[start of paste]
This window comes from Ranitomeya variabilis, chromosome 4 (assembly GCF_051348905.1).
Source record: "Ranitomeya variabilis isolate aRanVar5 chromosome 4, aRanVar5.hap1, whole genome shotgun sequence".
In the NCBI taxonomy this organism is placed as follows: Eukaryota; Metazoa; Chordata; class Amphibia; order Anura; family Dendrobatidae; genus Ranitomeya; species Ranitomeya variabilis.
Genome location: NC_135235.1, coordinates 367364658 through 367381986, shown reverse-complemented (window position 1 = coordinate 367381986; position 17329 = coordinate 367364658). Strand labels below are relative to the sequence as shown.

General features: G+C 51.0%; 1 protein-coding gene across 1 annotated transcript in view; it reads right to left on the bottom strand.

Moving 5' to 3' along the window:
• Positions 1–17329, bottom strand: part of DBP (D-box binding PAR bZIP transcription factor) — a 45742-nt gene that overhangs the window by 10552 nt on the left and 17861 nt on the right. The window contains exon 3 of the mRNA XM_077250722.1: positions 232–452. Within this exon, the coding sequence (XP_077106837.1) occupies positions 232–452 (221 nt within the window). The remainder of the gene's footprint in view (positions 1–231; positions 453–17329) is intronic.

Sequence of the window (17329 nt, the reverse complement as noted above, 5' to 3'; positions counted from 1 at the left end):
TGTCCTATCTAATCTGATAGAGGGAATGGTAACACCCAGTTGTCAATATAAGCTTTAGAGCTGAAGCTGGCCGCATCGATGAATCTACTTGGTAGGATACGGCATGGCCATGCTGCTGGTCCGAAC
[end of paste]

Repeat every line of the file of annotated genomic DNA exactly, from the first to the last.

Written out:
This window comes from Ranitomeya variabilis, chromosome 4 (assembly GCF_051348905.1).
Source record: "Ranitomeya variabilis isolate aRanVar5 chromosome 4, aRanVar5.hap1, whole genome shotgun sequence".
In the NCBI taxonomy this organism is placed as follows: Eukaryota; Metazoa; Chordata; class Amphibia; order Anura; family Dendrobatidae; genus Ranitomeya; species Ranitomeya variabilis.
Genome location: NC_135235.1, coordinates 367364658 through 367381986, shown reverse-complemented (window position 1 = coordinate 367381986; position 17329 = coordinate 367364658). Strand labels below are relative to the sequence as shown.

General features: G+C 51.0%; 1 protein-coding gene across 1 annotated transcript in view; it reads right to left on the bottom strand.

Moving 5' to 3' along the window:
• Positions 1–17329, bottom strand: part of DBP (D-box binding PAR bZIP transcription factor) — a 45742-nt gene that overhangs the window by 10552 nt on the left and 17861 nt on the right. The window contains exon 3 of the mRNA XM_077250722.1: positions 232–452. Within this exon, the coding sequence (XP_077106837.1) occupies positions 232–452 (221 nt within the window). The remainder of the gene's footprint in view (positions 1–231; positions 453–17329) is intronic.

Sequence of the window (17329 nt, the reverse complement as noted above, 5' to 3'; positions counted from 1 at the left end):
TGTCCTATCTAATCTGATAGAGGGAATGGTAACACCCAGTTGTCAATATAAGCTTTAGAGCTGAAGCTGGCCGCATCGATGAATCTACTTGGTAGGATACGGCATGGCCATGCTGCTGGTCCGAAC